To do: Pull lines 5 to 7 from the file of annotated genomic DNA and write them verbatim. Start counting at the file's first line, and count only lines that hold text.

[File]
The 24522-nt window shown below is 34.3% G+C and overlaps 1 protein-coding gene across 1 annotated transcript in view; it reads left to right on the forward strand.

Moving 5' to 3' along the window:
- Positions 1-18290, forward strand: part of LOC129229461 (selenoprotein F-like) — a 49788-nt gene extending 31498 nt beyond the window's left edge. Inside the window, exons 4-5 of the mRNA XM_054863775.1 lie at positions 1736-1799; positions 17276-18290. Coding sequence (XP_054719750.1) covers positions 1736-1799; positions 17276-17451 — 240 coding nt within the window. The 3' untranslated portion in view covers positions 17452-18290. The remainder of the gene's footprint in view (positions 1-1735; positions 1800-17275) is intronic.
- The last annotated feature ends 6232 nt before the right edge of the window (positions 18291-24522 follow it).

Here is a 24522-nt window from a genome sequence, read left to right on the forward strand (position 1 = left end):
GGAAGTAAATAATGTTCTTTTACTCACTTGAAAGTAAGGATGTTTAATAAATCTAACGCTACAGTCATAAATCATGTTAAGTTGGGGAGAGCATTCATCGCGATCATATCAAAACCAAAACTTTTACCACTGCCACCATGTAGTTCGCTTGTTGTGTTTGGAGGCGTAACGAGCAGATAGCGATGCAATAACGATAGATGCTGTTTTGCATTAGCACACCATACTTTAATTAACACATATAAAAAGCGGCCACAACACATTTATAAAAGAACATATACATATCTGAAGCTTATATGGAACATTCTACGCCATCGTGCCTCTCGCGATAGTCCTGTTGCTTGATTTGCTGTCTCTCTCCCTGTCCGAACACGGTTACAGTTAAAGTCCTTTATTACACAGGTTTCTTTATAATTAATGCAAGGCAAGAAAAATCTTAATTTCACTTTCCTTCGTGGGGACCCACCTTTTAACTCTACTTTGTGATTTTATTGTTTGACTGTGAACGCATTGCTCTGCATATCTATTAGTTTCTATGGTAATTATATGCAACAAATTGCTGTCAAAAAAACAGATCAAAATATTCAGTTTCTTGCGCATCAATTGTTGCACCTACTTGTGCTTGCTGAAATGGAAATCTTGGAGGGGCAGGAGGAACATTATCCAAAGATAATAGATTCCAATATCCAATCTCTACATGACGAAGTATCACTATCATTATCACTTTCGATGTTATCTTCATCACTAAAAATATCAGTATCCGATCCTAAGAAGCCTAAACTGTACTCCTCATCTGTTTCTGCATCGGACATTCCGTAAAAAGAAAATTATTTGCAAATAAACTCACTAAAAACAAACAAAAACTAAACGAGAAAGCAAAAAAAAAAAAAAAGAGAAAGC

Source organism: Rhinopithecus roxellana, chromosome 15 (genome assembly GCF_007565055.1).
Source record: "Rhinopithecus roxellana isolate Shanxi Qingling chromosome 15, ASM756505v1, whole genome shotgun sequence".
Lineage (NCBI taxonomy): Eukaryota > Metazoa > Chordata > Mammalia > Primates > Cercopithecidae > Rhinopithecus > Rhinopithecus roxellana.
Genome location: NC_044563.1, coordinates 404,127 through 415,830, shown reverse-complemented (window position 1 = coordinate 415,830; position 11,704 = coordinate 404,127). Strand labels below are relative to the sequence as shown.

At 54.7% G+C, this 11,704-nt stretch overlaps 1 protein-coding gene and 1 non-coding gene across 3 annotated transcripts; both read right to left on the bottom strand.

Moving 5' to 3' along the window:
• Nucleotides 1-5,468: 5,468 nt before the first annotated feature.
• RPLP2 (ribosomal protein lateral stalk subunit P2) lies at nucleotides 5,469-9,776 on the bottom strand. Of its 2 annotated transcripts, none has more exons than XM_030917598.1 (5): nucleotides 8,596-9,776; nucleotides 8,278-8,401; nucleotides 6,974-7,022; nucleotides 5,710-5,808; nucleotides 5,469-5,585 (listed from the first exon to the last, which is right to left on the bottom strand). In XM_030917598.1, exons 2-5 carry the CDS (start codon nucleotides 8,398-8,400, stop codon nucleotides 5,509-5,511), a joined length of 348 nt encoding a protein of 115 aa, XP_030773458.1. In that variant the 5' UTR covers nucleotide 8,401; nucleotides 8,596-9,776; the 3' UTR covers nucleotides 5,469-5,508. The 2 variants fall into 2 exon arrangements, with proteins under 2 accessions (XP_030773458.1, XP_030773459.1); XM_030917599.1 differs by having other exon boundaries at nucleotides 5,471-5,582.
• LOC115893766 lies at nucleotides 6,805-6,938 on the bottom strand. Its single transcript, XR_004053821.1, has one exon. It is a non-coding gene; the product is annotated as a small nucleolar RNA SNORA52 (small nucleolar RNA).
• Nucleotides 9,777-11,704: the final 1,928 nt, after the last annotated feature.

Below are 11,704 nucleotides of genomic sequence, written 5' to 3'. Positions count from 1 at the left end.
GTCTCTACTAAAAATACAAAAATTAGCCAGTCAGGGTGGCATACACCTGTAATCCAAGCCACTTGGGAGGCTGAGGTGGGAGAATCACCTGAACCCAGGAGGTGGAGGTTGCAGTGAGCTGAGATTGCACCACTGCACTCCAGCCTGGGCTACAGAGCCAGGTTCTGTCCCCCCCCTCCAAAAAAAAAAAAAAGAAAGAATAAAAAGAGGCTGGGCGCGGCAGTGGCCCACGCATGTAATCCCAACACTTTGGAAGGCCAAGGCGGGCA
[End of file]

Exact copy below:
Here is a 24522-nt window from a genome sequence, read left to right on the forward strand (position 1 = left end):
GGAAGTAAATAATGTTCTTTTACTCACTTGAAAGTAAGGATGTTTAATAAATCTAACGCTACAGTCATAAATCATGTTAAGTTGGGGAGAGCATTCATCGCGATCATATCAAAACCAAAACTTTTACCACTGCCACCATGTAGTTCGCTTGTTGTGTTTGGAGGCGTAACGAGCAGATAGCGATGCAATAACGATAGATGCTGTTTTGCATTAGCACACCATACTTTAATTAACACATATAAAAAGCGGCCACAACACATTTATAAAAGAACATATACATATCTGAAGCTTATATGGAACATTCTACGCCATCGTGCCTCTCGCGATAGTCCTGTTGCTTGATTTGCTGTCTCTCTCCCTGTCCGAACACGGTTACAGTTAAAGTCCTTTATTACACAGGTTTCTTTATAATTAATGCAAGGCAAGAAAAATCTTAATTTCACTTTCCTTCGTGGGGACCCACCTTTTAACTCTACTTTGTGATTTTATTGTTTGACTGTGAACGCATTGCTCTGCATATCTATTAGTTTCTATGGTAATTATATGCAACAAATTGCTGTCAAAAAAACAGATCAAAATATTCAGTTTCTTGCGCATCAATTGTTGCACCTACTTGTGCTTGCTGAAATGGAAATCTTGGAGGGGCAGGAGGAACATTATCCAAAGATAATAGATTCCAATATCCAATCTCTACATGACGAAGTATCACTATCATTATCACTTTCGATGTTATCTTCATCACTAAAAATATCAGTATCCGATCCTAAGAAGCCTAAACTGTACTCCTCATCTGTTTCTGCATCGGACATTCCGTAAAAAGAAAATTATTTGCAAATAAACTCACTAAAAACAAACAAAAACTAAACGAGAAAGCAAAAAAAAAAAAAAAGAGAAAGC

Source organism: Rhinopithecus roxellana, chromosome 15 (genome assembly GCF_007565055.1).